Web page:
"When you're music director at KCRW," Jason Bentley says, "you're kind of music director of Los Angeles."
This may sound a bit presumptuous on its face, but it's basically correct. For many listeners, KCRW is a community as real as any actual physical location in the city, its personalities the first friends of many transplants. Bentley's is its most famous voice, and thus most everyone here has a relationship with him. He's your morning commute companion, the hand pushing the button that plays the perfect song, the mastermind behind many music-related events and the shepherd directing the station's sonic focus.
"Part of me or my identity belongs to a large group of people," he says. "People feel a sense of ownership."
See also: Our extended Jason Bentley interview
KCRW's flagship music program, Morning Becomes Eclectic, is a long-standing indie-rock incubator, having helped break hundreds of acts since its 1977 debut. A station DJ since 1992, Bentley took over as director and MBE host five years ago, and since then the show has experienced steady growth and an expanded digital presence.
On this Thursday morning at the station, located in a somewhat cluttered basement at Santa Monica College, Bentley, who is 42, rolls his chair back and forth across four feet of floor, making tracks as he oscillates between a trio of computer screens. He guides the vessel that is MBE with Jedi focus, playing music, giving away concert tickets and dropping in service announcements with military precision. (He doesn't do dead air, he'll have you know.) When the show wraps each weekday at noon, he's tired and famished.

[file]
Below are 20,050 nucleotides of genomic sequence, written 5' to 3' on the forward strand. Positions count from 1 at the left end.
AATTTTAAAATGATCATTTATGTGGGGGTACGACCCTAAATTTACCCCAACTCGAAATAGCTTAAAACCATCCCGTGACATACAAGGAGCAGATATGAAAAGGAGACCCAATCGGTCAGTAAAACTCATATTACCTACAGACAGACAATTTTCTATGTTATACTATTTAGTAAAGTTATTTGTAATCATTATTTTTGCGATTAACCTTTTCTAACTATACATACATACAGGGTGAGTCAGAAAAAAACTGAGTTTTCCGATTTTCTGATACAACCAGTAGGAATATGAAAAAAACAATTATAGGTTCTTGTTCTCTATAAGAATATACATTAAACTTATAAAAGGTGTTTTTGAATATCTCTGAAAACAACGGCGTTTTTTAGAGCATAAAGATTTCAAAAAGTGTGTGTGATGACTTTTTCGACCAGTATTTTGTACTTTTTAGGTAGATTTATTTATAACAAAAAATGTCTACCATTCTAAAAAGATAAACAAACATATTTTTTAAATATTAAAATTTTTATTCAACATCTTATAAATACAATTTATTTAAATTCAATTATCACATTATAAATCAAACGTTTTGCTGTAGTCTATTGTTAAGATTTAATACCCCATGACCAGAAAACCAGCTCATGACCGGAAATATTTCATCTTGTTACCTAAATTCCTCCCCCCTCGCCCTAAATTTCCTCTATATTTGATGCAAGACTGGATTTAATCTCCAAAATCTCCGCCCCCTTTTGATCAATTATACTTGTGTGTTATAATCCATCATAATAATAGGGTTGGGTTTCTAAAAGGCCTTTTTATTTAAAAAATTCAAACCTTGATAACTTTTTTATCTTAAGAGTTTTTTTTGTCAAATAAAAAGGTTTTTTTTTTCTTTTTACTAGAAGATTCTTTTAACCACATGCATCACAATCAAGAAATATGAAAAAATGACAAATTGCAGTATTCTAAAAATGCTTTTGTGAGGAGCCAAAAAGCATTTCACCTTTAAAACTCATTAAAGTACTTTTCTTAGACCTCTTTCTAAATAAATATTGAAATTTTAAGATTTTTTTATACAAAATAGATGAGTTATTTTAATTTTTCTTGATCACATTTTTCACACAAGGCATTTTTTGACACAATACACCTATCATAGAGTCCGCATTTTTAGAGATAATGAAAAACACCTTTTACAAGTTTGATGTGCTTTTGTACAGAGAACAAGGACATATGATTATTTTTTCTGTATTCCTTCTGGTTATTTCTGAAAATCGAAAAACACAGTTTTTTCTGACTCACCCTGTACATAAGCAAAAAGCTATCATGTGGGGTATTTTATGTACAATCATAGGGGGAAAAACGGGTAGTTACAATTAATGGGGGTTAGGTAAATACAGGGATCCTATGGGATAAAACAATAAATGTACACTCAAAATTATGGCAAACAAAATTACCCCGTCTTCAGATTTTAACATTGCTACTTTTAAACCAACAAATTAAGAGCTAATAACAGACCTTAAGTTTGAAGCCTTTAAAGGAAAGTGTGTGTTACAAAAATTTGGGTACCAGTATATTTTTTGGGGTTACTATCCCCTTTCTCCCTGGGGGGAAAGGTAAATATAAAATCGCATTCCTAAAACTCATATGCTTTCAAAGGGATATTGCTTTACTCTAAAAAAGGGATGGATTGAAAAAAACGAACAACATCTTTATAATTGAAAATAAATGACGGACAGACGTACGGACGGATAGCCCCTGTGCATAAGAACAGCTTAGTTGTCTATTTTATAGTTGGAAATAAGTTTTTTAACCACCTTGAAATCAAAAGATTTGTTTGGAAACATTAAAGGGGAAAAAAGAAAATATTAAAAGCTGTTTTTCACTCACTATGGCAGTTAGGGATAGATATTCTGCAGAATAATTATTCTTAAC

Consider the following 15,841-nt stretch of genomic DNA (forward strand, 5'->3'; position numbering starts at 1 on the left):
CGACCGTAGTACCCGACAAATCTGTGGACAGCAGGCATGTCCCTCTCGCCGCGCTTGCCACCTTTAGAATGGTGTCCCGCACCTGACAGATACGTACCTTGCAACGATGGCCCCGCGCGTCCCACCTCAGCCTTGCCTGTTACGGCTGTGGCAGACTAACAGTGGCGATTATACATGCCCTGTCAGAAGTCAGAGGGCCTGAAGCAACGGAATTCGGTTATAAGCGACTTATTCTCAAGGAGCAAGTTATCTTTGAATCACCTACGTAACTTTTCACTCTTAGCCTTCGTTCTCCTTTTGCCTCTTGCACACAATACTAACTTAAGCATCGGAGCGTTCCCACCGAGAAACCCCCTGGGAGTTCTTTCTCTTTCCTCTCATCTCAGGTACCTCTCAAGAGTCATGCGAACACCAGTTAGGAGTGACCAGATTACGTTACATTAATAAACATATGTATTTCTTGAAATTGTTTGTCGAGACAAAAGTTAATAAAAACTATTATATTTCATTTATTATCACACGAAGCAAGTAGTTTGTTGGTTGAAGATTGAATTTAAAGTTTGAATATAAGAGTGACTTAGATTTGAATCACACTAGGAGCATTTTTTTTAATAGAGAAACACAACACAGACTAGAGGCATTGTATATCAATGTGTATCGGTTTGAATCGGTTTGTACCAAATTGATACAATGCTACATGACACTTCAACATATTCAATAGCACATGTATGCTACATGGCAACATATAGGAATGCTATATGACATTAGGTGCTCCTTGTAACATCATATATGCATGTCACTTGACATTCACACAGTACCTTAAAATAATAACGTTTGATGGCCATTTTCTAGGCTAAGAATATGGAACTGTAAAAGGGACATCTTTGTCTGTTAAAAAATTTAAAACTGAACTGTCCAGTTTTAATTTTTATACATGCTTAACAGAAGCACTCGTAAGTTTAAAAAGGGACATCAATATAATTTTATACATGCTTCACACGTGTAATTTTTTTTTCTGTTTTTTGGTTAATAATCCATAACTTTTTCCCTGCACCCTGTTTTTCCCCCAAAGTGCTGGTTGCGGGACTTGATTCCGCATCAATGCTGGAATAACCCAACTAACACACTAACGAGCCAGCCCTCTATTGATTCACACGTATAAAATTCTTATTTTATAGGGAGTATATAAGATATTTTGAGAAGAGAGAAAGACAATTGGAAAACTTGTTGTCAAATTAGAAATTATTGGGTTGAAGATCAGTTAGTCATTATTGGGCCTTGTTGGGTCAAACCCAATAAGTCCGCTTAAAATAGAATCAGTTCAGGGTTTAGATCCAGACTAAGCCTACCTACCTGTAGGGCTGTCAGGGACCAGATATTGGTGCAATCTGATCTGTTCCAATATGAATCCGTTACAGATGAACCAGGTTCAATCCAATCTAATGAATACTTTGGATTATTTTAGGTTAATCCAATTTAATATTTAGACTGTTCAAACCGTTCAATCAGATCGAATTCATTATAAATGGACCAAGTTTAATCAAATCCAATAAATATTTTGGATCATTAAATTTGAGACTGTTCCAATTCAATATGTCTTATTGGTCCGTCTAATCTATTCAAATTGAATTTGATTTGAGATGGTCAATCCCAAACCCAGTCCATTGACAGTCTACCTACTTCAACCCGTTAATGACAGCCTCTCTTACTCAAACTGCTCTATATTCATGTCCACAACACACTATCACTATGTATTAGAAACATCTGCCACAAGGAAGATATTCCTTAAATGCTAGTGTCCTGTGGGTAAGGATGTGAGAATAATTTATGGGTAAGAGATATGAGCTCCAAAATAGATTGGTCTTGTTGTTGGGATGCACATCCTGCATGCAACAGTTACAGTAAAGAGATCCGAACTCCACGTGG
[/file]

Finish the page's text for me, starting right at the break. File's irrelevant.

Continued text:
A handsome man with a tidy appearance and close-cropped hair, this morning Bentley wears a black polo shirt, black pants, aviators and dress shoes. On his right upper-arm, a cluster of tattoos peeks out from under his shirt. At the station's Masquerade Ball last October, Bentley's Roman guard costume consisted of little more than a helmet, a cape and some underwear, effectively displaying the fit physique he diligently maintains. Crushed on by legions of Los Angelenos, Bentley is single, having been married for six years and now divorced for three.
Through his 20-plus years on the air in L.A., he has developed an impeccable ear for what's good, what's better and what's likely to trend in the indie-rock world.
But if curating playlists for the public radio-listening, upper-middle class is his day job, it is the nighttime world of electronic music that holds his fascination. Launched in 1992, Bentley's first show on KCRW, Metropolis, helped popularize underground dance music in L.A. and beyond. He retired it when he took over as music director in 2008 but recently decided to bring it back, much to the delight of his global EDM fans. His upcoming sets at Coachella are the latest in a long line of festival-circuit DJ gigs.
Bentley admits he is a control freak. Friends and colleagues call him precise, detail-oriented, meticulous and unflappable. But if being music director is about the strategy of programming, Metropolis and electronic music are what make his heart beat faster.
Most days, Bentley is up at 7 a.m., at the station by 8:30 and on the air from 9 until noon. Then he eats, goes to meetings, answers calls and emails from his house in Venice and is at the gym by 6. He doesn't miss a workout. He says he doesn't go out as much as one might think, preferring to stay home and watch the Clippers. At his house there is a room containing 20,000 pieces of vinyl and 10,000 CDs. Sometimes Bentley goes there and loses himself in listening and mixing. Most nights he's in bed by 11.